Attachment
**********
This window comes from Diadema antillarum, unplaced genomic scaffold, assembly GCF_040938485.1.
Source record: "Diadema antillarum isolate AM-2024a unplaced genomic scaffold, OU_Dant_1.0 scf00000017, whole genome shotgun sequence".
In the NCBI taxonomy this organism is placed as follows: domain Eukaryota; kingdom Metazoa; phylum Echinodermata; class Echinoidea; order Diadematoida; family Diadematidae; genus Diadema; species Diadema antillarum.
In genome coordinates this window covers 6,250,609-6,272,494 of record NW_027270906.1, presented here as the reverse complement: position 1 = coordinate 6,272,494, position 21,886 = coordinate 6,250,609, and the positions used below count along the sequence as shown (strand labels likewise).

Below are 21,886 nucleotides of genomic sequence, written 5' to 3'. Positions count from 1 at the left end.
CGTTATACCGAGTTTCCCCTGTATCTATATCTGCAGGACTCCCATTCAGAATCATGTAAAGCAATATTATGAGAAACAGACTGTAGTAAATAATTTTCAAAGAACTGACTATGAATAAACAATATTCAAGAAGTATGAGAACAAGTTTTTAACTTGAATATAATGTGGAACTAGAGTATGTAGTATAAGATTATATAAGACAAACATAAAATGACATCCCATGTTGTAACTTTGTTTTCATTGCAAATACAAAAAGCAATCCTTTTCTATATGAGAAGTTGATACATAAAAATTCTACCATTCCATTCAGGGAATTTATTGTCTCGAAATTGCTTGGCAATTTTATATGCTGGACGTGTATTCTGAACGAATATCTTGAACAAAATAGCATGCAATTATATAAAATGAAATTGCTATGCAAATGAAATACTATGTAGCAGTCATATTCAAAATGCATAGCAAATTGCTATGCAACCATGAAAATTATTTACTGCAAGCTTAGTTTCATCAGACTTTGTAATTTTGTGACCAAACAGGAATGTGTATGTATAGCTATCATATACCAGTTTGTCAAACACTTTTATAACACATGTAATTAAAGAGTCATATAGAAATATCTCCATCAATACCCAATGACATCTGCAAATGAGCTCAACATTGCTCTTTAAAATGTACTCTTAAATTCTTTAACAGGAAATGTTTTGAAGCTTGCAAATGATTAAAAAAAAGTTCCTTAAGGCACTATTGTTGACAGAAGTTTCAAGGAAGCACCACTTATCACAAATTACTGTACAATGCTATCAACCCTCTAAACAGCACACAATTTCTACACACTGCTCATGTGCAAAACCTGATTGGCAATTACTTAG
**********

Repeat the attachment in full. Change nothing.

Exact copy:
This window comes from Diadema antillarum, unplaced genomic scaffold, assembly GCF_040938485.1.
Source record: "Diadema antillarum isolate AM-2024a unplaced genomic scaffold, OU_Dant_1.0 scf00000017, whole genome shotgun sequence".
In the NCBI taxonomy this organism is placed as follows: domain Eukaryota; kingdom Metazoa; phylum Echinodermata; class Echinoidea; order Diadematoida; family Diadematidae; genus Diadema; species Diadema antillarum.
In genome coordinates this window covers 6,250,609-6,272,494 of record NW_027270906.1, presented here as the reverse complement: position 1 = coordinate 6,272,494, position 21,886 = coordinate 6,250,609, and the positions used below count along the sequence as shown (strand labels likewise).

Below are 21,886 nucleotides of genomic sequence, written 5' to 3'. Positions count from 1 at the left end.
CGTTATACCGAGTTTCCCCTGTATCTATATCTGCAGGACTCCCATTCAGAATCATGTAAAGCAATATTATGAGAAACAGACTGTAGTAAATAATTTTCAAAGAACTGACTATGAATAAACAATATTCAAGAAGTATGAGAACAAGTTTTTAACTTGAATATAATGTGGAACTAGAGTATGTAGTATAAGATTATATAAGACAAACATAAAATGACATCCCATGTTGTAACTTTGTTTTCATTGCAAATACAAAAAGCAATCCTTTTCTATATGAGAAGTTGATACATAAAAATTCTACCATTCCATTCAGGGAATTTATTGTCTCGAAATTGCTTGGCAATTTTATATGCTGGACGTGTATTCTGAACGAATATCTTGAACAAAATAGCATGCAATTATATAAAATGAAATTGCTATGCAAATGAAATACTATGTAGCAGTCATATTCAAAATGCATAGCAAATTGCTATGCAACCATGAAAATTATTTACTGCAAGCTTAGTTTCATCAGACTTTGTAATTTTGTGACCAAACAGGAATGTGTATGTATAGCTATCATATACCAGTTTGTCAAACACTTTTATAACACATGTAATTAAAGAGTCATATAGAAATATCTCCATCAATACCCAATGACATCTGCAAATGAGCTCAACATTGCTCTTTAAAATGTACTCTTAAATTCTTTAACAGGAAATGTTTTGAAGCTTGCAAATGATTAAAAAAAAGTTCCTTAAGGCACTATTGTTGACAGAAGTTTCAAGGAAGCACCACTTATCACAAATTACTGTACAATGCTATCAACCCTCTAAACAGCACACAATTTCTACACACTGCTCATGTGCAAAACCTGATTGGCAATTACTTAG